It’s my happy privilege to interview the very talented Katherine Longshore (she also happens to be my publishing sister—we are both Viking authors) for her latest book, TARNISH, her second novel about Henry VIII’s court. Katy’s first book about the Tudor court was GILT, now available in paperback. As usual, the Corsets, Cutlasses, & Candlesticks crew submitted questions for Katy. To start off the interview, here is a synopsis:
Anne Boleyn is the odd girl out. Newly arrived to the court of King Henry VIII, everything about her seems wrong, from her clothes to her manners to her witty but sharp tongue. So when the dashing poet Thomas Wyatt offers to coach her on how to shine at court—and to convince the whole court they’re lovers—she accepts. Before long, Anne’s popularity has soared, and even the charismatic and irresistible king takes notice. More than popularity, Anne wants a voice—but she also wants love. What began as a game becomes high stakes as Anne finds herself forced to make an impossible choice between her heart’s desire and the chance to make history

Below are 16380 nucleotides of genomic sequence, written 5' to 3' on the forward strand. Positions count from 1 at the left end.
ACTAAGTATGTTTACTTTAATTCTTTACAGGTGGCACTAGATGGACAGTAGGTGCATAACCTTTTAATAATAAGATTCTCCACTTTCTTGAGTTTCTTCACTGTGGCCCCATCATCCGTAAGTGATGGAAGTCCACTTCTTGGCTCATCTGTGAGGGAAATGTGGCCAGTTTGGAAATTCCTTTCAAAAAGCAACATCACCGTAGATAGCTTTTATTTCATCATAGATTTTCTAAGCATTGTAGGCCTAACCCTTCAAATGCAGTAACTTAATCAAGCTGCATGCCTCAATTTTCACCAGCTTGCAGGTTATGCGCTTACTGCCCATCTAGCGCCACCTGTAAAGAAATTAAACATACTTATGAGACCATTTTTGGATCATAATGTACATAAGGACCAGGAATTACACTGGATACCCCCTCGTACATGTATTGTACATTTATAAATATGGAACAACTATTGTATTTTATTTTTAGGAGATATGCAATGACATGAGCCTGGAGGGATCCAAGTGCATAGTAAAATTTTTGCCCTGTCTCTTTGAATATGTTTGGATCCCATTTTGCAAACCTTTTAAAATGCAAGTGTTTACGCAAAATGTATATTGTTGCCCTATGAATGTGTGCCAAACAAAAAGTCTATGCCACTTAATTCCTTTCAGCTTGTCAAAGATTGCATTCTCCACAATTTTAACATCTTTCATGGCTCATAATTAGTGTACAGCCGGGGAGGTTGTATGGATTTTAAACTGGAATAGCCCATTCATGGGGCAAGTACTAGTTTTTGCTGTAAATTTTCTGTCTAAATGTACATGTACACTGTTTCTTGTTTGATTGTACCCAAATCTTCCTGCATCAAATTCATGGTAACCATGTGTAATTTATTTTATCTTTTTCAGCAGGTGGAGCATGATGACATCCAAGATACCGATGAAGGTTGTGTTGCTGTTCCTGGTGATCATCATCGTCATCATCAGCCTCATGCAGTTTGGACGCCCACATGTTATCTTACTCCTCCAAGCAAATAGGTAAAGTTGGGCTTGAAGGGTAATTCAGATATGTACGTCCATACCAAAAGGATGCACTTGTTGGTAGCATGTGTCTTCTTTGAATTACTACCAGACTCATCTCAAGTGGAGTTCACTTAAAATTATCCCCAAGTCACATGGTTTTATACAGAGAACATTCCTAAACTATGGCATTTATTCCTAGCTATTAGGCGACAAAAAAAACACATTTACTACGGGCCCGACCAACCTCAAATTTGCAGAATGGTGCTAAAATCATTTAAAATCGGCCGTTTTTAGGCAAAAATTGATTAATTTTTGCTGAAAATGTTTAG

TARNISH released on June 18th. Penguin uploaded the first 30 pages to scribd. Bonus! You get to scroll through GILT to get there.
From J Anderson Coats
“Which scene do you think will surprise readers the most?”